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I Cosigned for My Daughters Law Degree Loans Which She Refuses to Pay Back. – Pam

“Dear Steve,

I cosigned on private student loans for my daughter’s grad school years (these are not federal loans.) I’ve since then, been diagnosed with a brain lesion which required treatment, have subsequent seizures, spinal problems and multiple other medical problems.

I had to sell my home and move in with my mom and step dad. I have not been able to work since May of 2007. I’m having a SS hearing finally in August of 2009. My daughter obtained her law degree, however decided not to practice law and not to pay back her loans either. She is healthy and working. She is 24 years old. I am 51 years old with health problems that will prohibit me from working for the rest of my life.

Is there any way these private loan companies can come after my SSI/SSD after I finally receive it? If my family hadn’t taken me in, I would most certainly be dead now. I require multiple medications, oxygen , doctor visits regularly, etc. and I don’t think the SS is going to cover much more than my medical expenses , at least for the first 2 years without having Medicare and having to pay for my own health insurance.

My daughter has since the repayment requests began, stopped speaking to me…I’m needless to say, quite hurt by her ruthlessness. I made many sacrifices for her during those last 3 years of school , I was happy to do so. I did believe however that she would be practicing law, hence she would have to be responsible for her debts as that is one of the bar’s requirements. Your expertise in providing an answer would be greatly appreciated. Thank you so much.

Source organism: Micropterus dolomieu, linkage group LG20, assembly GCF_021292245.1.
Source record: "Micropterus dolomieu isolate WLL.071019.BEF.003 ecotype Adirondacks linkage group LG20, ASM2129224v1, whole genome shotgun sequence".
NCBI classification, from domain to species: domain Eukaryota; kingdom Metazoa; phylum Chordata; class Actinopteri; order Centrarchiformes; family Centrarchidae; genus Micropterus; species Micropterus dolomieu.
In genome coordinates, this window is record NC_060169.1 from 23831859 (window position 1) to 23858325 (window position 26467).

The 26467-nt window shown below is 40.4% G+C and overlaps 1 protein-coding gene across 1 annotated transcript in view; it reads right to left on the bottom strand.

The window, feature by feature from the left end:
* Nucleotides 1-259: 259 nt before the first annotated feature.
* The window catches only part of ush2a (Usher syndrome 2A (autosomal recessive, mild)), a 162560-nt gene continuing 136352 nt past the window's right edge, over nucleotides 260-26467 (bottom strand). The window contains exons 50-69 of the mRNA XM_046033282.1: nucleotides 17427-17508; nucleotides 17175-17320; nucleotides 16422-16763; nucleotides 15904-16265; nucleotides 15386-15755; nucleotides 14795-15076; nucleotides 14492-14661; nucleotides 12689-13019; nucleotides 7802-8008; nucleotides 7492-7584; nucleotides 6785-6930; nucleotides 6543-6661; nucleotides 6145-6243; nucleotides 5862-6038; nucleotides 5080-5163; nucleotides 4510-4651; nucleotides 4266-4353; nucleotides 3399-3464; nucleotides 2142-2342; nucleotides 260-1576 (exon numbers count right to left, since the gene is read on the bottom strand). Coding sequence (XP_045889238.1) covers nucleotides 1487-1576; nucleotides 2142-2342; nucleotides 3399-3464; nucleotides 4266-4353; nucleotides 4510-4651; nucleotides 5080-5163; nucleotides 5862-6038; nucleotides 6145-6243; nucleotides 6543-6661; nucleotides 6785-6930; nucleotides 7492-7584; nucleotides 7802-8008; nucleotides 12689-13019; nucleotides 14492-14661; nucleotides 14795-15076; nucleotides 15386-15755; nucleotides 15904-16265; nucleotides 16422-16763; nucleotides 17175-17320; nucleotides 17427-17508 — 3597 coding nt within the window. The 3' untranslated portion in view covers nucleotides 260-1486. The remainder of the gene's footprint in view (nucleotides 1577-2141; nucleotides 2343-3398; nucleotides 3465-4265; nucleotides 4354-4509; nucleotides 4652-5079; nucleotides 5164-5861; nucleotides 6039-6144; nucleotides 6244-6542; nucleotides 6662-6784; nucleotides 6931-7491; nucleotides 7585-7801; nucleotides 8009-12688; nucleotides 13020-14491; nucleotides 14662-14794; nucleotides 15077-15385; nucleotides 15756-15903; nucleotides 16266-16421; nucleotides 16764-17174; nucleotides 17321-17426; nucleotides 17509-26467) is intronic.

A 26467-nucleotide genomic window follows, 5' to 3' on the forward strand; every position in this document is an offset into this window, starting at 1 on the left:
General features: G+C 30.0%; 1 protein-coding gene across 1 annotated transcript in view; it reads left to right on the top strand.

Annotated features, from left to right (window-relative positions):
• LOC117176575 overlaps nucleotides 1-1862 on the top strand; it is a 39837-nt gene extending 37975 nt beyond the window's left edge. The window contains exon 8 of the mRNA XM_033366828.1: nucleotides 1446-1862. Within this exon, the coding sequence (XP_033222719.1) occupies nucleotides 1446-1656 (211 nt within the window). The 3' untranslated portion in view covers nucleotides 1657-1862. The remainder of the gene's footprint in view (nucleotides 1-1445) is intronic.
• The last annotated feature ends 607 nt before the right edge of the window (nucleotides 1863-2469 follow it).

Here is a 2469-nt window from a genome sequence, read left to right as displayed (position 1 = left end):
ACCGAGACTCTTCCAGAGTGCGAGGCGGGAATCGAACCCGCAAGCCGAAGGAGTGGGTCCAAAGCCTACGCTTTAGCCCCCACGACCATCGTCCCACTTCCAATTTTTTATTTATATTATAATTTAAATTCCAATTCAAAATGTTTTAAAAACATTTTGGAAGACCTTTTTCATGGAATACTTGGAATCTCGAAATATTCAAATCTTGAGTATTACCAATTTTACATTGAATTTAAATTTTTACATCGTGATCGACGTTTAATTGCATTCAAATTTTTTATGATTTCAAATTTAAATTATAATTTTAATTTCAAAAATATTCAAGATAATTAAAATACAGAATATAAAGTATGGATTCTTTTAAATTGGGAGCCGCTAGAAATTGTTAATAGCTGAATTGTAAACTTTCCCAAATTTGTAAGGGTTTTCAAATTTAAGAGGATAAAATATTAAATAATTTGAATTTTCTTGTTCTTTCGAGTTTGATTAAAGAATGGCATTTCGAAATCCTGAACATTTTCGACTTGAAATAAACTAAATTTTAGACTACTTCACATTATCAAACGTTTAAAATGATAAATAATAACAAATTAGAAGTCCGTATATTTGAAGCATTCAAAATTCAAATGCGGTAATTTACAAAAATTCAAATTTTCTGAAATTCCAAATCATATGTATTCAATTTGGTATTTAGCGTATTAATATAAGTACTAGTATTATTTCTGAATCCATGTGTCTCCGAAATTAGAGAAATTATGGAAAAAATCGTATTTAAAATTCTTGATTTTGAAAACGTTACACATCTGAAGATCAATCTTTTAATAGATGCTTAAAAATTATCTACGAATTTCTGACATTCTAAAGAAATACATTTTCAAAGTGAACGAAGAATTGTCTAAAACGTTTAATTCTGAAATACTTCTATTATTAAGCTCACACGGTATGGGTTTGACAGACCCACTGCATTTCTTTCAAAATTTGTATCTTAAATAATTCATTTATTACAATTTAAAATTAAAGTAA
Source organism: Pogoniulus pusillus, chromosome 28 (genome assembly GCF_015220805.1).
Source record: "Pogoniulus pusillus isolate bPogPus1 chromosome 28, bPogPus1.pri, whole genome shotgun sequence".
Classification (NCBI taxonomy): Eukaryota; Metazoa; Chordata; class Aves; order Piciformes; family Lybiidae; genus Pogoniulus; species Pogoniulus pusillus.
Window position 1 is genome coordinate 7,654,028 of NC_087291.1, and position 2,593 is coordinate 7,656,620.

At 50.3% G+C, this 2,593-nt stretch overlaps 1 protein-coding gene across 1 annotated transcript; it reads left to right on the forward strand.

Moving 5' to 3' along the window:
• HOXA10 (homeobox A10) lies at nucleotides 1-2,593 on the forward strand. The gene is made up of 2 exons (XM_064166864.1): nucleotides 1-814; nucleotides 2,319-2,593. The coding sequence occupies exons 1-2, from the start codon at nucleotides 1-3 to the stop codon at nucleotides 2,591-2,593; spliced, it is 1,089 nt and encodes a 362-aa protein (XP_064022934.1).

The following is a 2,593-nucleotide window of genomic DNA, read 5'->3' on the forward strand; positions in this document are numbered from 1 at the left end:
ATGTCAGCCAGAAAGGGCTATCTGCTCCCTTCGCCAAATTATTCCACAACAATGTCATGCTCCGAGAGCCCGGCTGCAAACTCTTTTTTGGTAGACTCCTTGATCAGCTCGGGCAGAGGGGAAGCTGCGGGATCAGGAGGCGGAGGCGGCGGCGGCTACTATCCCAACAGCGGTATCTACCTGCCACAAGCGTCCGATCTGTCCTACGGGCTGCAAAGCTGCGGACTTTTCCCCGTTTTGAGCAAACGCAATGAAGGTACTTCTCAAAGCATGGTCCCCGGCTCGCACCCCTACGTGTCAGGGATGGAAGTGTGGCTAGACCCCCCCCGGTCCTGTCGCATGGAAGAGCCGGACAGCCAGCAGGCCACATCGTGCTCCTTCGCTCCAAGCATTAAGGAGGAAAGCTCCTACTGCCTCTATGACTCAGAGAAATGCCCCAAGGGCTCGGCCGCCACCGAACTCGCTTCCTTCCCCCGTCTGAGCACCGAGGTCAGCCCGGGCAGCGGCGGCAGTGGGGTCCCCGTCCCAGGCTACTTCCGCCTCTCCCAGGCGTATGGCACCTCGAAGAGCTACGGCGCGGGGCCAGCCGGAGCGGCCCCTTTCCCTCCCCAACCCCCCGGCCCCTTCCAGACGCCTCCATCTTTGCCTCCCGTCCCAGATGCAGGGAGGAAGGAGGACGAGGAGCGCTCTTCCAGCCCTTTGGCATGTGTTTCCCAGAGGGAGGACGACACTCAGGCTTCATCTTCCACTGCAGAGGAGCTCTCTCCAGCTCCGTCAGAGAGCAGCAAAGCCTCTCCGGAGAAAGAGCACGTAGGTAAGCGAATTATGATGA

Pam”

Dear Pam,

There is no shortage of cruel and senseless things that our adult children do. In my humble opinion, based upon what you shared, your daughter has really screwed you over here. The time has come for you to look out for yourself and those that are caring for you. This is where your responsibility lies first and foremost. It’s like when you are on the plane and the oxygen masks drop down, you need to put yours on first.

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Student loans are one of the nastiest loans you can owe. They have almost unfettered powers to recover money. The good news is that these are not government backed loans and thus should prevent the garnishing of your social security benefits.

I think you should go and meet with a local bankruptcy attorney and talk about filing a chapter 11 bankruptcy to discharge your responsibility for these loans. There is a hardship provision that may just allow you to do this. Once you do that the loans will become your daughters rightful and sole responsibility.

It might seem like an aggressive course of action but based on the circumstances I think it is reasonable to consider. My primary concern right now is you and the last thing you need in your condition is years of debt collection attempts or constant pressure from these loans that your daughter has dumped in your lap and walked away from.

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About the author

Steve Rhode

Steve Rhode is the Get Out of Debt Guy and has been helping good people with bad debt problems since 1994. You can learn more about Steve, here.

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